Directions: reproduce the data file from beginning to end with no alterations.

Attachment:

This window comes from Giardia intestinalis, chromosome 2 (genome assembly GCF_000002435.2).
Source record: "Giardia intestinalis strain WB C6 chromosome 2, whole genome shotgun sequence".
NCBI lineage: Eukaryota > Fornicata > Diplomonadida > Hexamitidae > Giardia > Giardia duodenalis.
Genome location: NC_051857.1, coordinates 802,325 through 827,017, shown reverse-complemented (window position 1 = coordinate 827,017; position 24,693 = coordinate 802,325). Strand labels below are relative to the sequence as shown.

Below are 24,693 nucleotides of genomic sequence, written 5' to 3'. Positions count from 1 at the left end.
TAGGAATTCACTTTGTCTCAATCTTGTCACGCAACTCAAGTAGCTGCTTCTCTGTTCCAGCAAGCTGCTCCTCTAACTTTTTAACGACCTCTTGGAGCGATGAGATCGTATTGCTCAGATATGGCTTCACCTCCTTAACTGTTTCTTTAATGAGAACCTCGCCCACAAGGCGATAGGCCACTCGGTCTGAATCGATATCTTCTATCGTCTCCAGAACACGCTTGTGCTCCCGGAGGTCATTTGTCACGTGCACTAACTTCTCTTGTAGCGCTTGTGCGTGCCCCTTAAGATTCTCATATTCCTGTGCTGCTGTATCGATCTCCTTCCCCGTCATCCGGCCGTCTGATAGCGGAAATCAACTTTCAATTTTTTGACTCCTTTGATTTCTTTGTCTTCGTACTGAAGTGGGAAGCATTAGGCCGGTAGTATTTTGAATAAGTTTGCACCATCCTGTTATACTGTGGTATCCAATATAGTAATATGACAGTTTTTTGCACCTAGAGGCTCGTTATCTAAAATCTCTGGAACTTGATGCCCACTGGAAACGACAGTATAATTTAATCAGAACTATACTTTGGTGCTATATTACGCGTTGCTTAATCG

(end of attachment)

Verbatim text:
This window comes from Giardia intestinalis, chromosome 2 (genome assembly GCF_000002435.2).
Source record: "Giardia intestinalis strain WB C6 chromosome 2, whole genome shotgun sequence".
NCBI lineage: Eukaryota > Fornicata > Diplomonadida > Hexamitidae > Giardia > Giardia duodenalis.
Genome location: NC_051857.1, coordinates 802,325 through 827,017, shown reverse-complemented (window position 1 = coordinate 827,017; position 24,693 = coordinate 802,325). Strand labels below are relative to the sequence as shown.

Below are 24,693 nucleotides of genomic sequence, written 5' to 3'. Positions count from 1 at the left end.
TAGGAATTCACTTTGTCTCAATCTTGTCACGCAACTCAAGTAGCTGCTTCTCTGTTCCAGCAAGCTGCTCCTCTAACTTTTTAACGACCTCTTGGAGCGATGAGATCGTATTGCTCAGATATGGCTTCACCTCCTTAACTGTTTCTTTAATGAGAACCTCGCCCACAAGGCGATAGGCCACTCGGTCTGAATCGATATCTTCTATCGTCTCCAGAACACGCTTGTGCTCCCGGAGGTCATTTGTCACGTGCACTAACTTCTCTTGTAGCGCTTGTGCGTGCCCCTTAAGATTCTCATATTCCTGTGCTGCTGTATCGATCTCCTTCCCCGTCATCCGGCCGTCTGATAGCGGAAATCAACTTTCAATTTTTTGACTCCTTTGATTTCTTTGTCTTCGTACTGAAGTGGGAAGCATTAGGCCGGTAGTATTTTGAATAAGTTTGCACCATCCTGTTATACTGTGGTATCCAATATAGTAATATGACAGTTTTTTGCACCTAGAGGCTCGTTATCTAAAATCTCTGGAACTTGATGCCCACTGGAAACGACAGTATAATTTAATCAGAACTATACTTTGGTGCTATATTACGCGTTGCTTAATCG